The Unsettled Ground was created by Thomas McMullan as part of Alternarratives, a Nesta led programme to help writers explore innovation in short-form storytelling. Nesta are collaborating with BBC Taster to help test the experiences - please view, rate and give us your feedback above.
What is it?
The Unsettled Ground is an interactive story, told using a fictional computer desktop belonging to a BBC journalist. You are that journalist, and you have been given a job by your editor to search through documents belonging to your lost colleague, Angus Bead.
As well as email, chat, notes and photos, you have access to interviews with four teenagers. But these interviews are fragmented. To make sense of what has been happening in Pentowan, you will need to search for words using the iTranscribe app on the BBC journalist’s desktop. For example, type ‘earthquake’ into iTranscribe and see what happens…
Do I need to read everything?
No, although you can if you want to. Your editor has given you around ten minutes to learn as much as possible. You can spend longer than this if you want to, but it is perfectly okay to finish at your deadline. The Unsettled Ground is designed for you to draw your own connections and come to your own conclusions.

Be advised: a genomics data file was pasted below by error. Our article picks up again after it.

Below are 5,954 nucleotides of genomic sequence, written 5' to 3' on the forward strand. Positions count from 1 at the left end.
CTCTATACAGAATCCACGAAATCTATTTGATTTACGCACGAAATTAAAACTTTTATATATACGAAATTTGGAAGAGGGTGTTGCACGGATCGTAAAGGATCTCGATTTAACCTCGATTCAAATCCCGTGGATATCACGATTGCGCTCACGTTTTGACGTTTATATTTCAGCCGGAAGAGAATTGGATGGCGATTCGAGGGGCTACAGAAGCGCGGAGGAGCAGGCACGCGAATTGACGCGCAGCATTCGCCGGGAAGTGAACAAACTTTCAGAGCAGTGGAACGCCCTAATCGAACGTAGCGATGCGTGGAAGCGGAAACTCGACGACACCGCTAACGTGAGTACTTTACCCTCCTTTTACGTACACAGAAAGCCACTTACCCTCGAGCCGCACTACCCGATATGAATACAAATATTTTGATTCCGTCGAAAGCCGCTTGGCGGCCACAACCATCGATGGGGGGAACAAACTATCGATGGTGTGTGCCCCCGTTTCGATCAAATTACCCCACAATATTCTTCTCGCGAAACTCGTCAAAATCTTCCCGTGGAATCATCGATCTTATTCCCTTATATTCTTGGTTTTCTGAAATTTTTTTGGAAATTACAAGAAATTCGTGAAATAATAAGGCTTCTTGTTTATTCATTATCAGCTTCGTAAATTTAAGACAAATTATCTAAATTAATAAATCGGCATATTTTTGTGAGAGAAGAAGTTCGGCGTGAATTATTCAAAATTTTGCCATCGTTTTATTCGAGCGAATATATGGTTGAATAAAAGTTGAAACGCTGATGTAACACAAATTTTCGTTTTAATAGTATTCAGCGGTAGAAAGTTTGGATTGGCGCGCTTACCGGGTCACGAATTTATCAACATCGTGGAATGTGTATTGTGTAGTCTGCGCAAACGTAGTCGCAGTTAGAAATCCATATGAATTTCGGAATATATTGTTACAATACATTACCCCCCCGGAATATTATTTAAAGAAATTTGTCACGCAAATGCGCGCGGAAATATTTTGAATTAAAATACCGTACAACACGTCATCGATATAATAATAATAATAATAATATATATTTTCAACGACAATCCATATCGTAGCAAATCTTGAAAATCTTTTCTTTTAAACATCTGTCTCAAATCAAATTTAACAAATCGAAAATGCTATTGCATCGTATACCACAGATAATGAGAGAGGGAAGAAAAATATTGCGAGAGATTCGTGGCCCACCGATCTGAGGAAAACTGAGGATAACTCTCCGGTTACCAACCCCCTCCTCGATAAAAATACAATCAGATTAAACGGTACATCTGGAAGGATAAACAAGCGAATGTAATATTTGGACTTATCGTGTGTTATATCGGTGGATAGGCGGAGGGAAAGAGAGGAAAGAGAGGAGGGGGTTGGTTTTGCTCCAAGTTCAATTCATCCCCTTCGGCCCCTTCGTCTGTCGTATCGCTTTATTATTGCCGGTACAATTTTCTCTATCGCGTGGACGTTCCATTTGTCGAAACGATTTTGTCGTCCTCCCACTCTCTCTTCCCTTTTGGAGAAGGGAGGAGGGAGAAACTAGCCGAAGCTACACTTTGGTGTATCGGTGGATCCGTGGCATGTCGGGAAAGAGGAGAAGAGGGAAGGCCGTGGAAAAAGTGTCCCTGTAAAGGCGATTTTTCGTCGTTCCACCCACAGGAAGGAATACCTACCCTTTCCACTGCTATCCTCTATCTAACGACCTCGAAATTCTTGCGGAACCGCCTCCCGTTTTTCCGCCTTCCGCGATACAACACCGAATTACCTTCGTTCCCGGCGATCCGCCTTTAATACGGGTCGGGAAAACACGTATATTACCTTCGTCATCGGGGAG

If you know someone else that has played The Unsettled Ground, perhaps you could discuss what you found. You might have come across different things - or have different interpretations of what happened in Pentowan.
Who are you?
I am Thomas McMullan. My debut novel - The Last Good Man - is due to be published by Bloomsbury in November 2020. I have written for publications including the Guardian, BBC News, Frieze, Times Literary Supplement and Sight and Sound. I have had fiction and poetry published by Lighthouse, 3:AM Magazine, The Stockholm Review and Cours de Poétique, and in Best British Short Stories. I have also worked with visual artists, game studios and theatre companies
The programming and engineering behind The Unsettled Ground was made by Rik Chilvers. He has worked in education for over ten years, has a MSc in Psychology of Education and currently plans support for students with special needs. He writes code in his spare time.
More about Alternarratives
Nesta ran an open call for bold, creative ideas that explore new ways to tell a story and push the boundary of how we consume literature and engage 13-16 year olds with reading. This was a chance for writers to consider the future of storytelling and make use of new technologies or formats.
Nesta provided nine creators with bursaries and bespoke support to make their ideas a reality - now we need your help to pick a winner. BBC Taster and Nesta are asking the public to test, rate and provide feedback on the live projects.
Anyone can view them and have your say on who wins, but we’re specifically encouraging 13-16 year olds to tell us how they engaged with the works. We will view the public feedback with an expert panel to help select the final winner.